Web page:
- At giving credits, banks have been a fiasco when analysing the creditworthiness, the solvency, of the creditors. Instead, the bank speculators have been demonstrated as compulsive gamblers playing bingo and baccarat with real world. The profit of the financial market of derivatives of high risk credits given with no solvency was too tempting. We experienced the last world financial crisis in 2008. The next can be worst. The question is in the air is who will replace banks in this function. The essence of the discussion of monetary reform is the discussion about who analyses the creditworthiness of the creditor in any credit system, clearinghouse, or currency invention.
- With regards growth, we do not want any more growth in products. Instead, we need to stop urgently any growth that consumes more natural resources. We need sustainable economies that grow only in wellbeing and equality. Credit with interest, if it was sometime justified, is now suicidal. Profit of risky investment is justified; interest on money created out of the nothing is not justified.
Radical democratisation of the solvency analysis
We propose to radically democratise the analysis of the solvency, and that is the main reason to propose an exclusive sovereignty of giving credit to the citizens, the P2P credit, as the only means to generate money out of the nothing when needed.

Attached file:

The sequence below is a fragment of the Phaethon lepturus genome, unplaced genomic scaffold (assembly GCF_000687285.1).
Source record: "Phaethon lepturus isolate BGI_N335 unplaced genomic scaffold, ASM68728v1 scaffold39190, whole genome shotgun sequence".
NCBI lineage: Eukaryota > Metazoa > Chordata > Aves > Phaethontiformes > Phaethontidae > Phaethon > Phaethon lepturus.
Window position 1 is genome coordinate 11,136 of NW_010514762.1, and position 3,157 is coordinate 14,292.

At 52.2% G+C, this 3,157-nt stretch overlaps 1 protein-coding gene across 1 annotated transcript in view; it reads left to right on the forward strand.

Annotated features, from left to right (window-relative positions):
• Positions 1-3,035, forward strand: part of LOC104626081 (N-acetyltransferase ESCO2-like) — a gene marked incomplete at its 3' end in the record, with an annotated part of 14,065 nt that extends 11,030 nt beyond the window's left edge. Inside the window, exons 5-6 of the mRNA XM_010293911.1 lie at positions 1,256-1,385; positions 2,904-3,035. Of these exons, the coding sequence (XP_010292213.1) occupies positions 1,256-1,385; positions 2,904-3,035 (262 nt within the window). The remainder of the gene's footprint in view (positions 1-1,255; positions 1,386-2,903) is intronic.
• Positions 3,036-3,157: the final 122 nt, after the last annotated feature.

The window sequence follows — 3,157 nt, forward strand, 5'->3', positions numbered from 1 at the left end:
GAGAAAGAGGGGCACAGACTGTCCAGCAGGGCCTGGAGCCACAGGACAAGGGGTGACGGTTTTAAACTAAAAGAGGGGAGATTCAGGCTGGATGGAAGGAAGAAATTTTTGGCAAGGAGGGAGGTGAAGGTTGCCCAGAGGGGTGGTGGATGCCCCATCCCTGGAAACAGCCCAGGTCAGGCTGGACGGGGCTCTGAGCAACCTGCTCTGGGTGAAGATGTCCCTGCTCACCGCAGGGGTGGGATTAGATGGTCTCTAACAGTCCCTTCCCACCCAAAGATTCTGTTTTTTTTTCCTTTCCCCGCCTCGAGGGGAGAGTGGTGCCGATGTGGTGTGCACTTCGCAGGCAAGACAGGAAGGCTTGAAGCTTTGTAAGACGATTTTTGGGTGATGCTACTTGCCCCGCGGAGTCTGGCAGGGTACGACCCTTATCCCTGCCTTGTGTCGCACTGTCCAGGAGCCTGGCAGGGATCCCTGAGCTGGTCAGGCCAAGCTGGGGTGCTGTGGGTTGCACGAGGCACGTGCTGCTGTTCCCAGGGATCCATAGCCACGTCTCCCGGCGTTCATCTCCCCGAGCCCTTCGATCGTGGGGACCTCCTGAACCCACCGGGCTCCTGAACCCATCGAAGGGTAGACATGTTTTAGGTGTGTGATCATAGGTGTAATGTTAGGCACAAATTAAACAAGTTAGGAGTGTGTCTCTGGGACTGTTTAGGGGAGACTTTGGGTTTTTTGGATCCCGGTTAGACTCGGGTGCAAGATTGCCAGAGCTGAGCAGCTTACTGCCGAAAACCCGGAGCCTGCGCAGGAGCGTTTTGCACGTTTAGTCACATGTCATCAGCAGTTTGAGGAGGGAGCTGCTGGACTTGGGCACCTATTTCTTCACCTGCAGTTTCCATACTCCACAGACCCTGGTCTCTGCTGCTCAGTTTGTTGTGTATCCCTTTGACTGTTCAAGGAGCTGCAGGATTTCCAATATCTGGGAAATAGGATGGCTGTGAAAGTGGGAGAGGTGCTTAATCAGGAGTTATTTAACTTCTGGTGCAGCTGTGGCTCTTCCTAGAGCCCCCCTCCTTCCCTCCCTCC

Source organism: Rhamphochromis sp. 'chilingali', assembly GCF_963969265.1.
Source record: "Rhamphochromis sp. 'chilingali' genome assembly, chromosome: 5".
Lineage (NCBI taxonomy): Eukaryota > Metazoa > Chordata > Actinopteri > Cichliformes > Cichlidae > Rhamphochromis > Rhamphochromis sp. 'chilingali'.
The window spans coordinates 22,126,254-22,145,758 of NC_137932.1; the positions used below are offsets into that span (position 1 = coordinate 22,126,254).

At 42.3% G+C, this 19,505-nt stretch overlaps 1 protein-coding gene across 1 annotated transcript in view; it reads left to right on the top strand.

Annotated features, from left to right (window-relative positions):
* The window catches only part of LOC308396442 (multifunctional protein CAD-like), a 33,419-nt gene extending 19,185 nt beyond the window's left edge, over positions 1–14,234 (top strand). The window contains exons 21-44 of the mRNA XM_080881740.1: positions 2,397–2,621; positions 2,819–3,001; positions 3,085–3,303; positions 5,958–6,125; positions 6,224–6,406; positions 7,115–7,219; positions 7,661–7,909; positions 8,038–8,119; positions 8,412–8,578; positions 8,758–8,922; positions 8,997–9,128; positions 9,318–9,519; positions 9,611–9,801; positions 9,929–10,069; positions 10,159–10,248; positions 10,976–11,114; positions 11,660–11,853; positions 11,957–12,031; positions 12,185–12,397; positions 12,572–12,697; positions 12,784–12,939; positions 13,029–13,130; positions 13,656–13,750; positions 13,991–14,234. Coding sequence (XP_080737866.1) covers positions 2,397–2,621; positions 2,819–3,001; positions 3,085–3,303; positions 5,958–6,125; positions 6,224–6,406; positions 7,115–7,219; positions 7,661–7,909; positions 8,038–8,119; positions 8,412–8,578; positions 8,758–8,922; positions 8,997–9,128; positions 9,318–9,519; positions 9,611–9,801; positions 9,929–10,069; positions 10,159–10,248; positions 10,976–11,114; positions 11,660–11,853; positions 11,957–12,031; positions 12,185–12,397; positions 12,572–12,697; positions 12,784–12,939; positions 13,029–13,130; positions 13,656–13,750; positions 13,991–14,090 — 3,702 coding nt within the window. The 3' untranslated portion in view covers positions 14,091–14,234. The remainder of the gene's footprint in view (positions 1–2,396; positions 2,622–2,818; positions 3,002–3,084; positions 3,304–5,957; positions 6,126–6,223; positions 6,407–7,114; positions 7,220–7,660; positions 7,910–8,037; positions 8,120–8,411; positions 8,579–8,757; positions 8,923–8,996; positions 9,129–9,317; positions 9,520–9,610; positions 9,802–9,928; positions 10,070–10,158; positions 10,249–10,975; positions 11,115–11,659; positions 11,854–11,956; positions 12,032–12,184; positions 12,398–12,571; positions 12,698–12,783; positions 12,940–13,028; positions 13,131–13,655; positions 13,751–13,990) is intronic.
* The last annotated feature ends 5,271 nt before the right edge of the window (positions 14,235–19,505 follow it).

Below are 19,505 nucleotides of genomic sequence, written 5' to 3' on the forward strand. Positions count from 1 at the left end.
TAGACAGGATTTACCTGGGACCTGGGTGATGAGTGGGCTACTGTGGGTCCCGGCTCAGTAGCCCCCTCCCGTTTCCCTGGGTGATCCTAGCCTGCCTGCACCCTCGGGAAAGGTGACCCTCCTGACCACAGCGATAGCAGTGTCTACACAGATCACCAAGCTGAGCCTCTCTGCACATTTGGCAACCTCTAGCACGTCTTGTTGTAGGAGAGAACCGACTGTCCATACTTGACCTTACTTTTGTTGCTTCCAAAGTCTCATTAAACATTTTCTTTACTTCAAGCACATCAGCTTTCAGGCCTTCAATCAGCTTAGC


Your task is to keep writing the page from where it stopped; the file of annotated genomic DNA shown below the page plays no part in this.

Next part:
Additionally, enterprises can generate self-credit in form of B2P type of currencies as a promise of goods. The solvency is analysed by their customers and the collateral is the enterprise goods.
The individual form of credit, the P2P credit, can be escalated to forms of crowd funding. It can be further escalated very carefully when individuals associate into DAOs to give credits. We can try out different degrees by which individuals delegate the analysis of a given credit to these DAOs, but the individuals will always keep the power of signing or not. By that, we hope to avoid the worst of the financial gambling we have experienced in the past.
Nevertheless, the question remains: How is the solvency analysed and how we prevent fraud and, worst, collective fraud?
We propose two mechanisms: